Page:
Smart, with its line of electric or gasoline two-seaters, has the best gas mileage average among car manufacturers, according to a new Brighter Planet study of 2011 cars and trucks.
Throughout its lineup, Smart averages 61 mpg. Mini (30.0 mpg) is second across its production line. Honda (27.4 mpg) third is and the top manufacturer with a full line of cars, trucks and SUVs.
Suzuki (25.5) and Nissan (25.3) round out the top ﬁve, according to the study that detailed Brighter Planet’s ranking of 39 automobile manufacturers included in the 2011 EPA Fuel Economy Guide based on miles-per-gallon fuel consumption or equivalents of all models in each company’s portfolio.
Bentley has the dubious honors in the study, the lowest manufacturer-wide gas mileage average, 14.0. Rolls-Royce and Lamborghini are only marginally better.
Brighter Planet devised its survey by averaging the mpg fuel consumption of all models in each company’s line of 2011 vehicles.
“Looking at the entire range of models rather than a single car gives a good indication of a manufacturer’s overall commitment to energy eﬃciency,” said Ian Hough, Brighter Planet’s scientist responsible for data and calculations. “It shows which companies are improving fuel economy across their full line of vehicles.”
The most energy-eﬃcient vehicles in the current 2011 EPA Fuel Economy Guide are the Nissan Leaf with a gasoline equivalent of 99 mpg; the Smart Fortwo Electric Drive Cabriolet and Coupe, both at a gasoline equivalent of 87 mpg; and the plug-in hybrid Chevy Volt at a combined gasoline and electricity value of 60 mpg. The best non-plug-in car is the Toyota Prius at 50 mpg.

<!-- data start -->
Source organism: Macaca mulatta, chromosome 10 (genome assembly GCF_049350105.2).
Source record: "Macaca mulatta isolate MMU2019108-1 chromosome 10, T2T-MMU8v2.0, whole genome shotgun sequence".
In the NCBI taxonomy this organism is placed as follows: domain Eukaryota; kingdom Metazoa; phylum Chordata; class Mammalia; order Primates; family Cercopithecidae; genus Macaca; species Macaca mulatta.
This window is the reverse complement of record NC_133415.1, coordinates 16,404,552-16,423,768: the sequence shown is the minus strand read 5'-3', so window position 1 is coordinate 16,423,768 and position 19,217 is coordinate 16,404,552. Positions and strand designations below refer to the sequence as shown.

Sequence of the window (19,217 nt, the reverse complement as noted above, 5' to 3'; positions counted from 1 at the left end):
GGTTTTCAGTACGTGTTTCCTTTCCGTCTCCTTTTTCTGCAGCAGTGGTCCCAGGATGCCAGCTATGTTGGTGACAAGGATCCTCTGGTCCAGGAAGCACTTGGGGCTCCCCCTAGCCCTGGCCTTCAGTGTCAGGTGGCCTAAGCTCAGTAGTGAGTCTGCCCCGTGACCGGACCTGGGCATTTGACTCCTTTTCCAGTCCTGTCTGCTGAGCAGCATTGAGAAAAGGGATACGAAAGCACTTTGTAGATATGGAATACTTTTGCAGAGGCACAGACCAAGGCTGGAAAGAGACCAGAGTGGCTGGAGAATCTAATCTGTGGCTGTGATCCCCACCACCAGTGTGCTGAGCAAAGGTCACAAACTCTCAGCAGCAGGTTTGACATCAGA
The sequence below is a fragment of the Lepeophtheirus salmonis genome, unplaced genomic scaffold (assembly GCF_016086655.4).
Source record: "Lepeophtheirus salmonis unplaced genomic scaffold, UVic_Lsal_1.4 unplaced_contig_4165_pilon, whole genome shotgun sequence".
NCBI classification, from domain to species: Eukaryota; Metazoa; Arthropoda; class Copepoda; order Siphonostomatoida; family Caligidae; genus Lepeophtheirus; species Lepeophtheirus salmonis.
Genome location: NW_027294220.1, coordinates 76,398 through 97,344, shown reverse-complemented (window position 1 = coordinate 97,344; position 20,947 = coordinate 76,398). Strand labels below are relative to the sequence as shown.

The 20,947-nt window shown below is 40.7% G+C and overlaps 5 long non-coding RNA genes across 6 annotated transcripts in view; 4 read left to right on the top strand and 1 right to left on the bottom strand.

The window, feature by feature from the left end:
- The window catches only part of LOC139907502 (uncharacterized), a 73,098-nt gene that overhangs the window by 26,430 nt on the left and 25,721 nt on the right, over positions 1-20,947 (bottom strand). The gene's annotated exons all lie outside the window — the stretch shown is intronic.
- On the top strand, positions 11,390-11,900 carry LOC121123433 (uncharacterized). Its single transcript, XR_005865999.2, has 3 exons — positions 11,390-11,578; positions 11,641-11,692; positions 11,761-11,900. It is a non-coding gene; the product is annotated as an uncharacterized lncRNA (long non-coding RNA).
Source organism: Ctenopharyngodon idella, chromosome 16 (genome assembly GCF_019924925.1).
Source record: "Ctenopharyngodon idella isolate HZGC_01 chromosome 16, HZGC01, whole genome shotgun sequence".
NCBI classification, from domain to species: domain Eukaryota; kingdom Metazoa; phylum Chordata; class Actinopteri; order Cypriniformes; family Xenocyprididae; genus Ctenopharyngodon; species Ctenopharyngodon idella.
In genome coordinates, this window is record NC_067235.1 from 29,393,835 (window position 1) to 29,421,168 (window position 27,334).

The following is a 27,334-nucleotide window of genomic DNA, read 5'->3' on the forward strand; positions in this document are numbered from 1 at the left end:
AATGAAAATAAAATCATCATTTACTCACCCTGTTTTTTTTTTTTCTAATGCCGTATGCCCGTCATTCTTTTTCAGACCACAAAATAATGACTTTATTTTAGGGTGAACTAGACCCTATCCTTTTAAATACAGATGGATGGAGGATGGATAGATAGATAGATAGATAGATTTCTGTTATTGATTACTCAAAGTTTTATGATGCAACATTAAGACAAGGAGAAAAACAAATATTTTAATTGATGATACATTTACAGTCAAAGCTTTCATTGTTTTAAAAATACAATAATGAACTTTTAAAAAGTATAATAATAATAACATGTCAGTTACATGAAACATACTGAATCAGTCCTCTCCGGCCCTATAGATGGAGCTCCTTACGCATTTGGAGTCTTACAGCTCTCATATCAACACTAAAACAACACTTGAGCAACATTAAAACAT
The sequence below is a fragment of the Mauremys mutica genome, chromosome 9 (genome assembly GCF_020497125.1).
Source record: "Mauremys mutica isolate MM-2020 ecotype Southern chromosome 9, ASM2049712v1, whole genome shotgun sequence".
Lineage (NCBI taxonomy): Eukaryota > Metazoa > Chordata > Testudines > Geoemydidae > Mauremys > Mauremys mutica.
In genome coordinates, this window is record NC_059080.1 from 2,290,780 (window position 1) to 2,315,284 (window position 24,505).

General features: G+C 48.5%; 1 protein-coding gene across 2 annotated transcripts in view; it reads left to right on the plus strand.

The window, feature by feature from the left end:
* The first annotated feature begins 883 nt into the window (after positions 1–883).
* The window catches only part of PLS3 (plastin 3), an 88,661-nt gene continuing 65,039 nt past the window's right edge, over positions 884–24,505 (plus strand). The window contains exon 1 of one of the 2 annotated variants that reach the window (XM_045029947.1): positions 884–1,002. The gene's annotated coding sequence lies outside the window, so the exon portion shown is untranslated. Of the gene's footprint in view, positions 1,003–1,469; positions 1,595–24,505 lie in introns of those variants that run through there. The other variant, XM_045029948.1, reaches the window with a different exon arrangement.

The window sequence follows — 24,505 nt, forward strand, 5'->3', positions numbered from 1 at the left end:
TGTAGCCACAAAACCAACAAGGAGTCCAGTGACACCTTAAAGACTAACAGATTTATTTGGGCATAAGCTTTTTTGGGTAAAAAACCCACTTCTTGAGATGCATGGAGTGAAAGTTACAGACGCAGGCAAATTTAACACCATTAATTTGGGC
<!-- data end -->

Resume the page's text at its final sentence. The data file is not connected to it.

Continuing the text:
“There’s a clear split in the automobile industry between companies like Smart and Mini that focus on a limited line of small, eﬃcient cars and companies like Chevy, Toyota, and Nissan that have some great vehicles but are dragged down by all their trucks and SUVs,” said Hough.
“Chevy’s Volt gets good mileage, but when you look at Chevrolet’s entire production line, it ranks in the bottom ten. Honda is the real winner among the more conventional manufacturers. Even though one-third of their line is trucks and SUVs, their overall fuel economy is just 9 percent behind Mini.”
Here’s the list of manufacturer averages for 2011 models:
Smart, 61.0; Mini, 30.0; Honda, 27.4; Suzuki, 25.5; Nissan, 25.3; Mercury, 25.2; Hyundai, 25.2; Kia, 25.1; Volkswagen, 24.6; Lincoln, 24.3;
Mazda, 24.2; Toyota, 23.8; Saab, 23.6; Lexus, 23.4; Mitsubishi, 23.4; Volvo, 22.3; Chrysler, 22.3; Audi, 22.2; Subaru, 21.9; Buick, 21.5;
Ford, 21.2; Porsche, 21.1; Infiniti, 20.5; Jeep, 20.5; BMW, 20.4; Mahindra, 20.4; Acura, 20.2; Mercedes-Benz, 20.0; Dodge, 19.9; Chevrolet, 19.6;
Jaguar, 18.8; Cadillac, 18.2; GMC,17.0; Maserati,15.7; Land Rover,15.7; Aston Martin,15.0; Lamborghini, 14.7; Rolls-Royce, 14.6; Bentley, 14.0.
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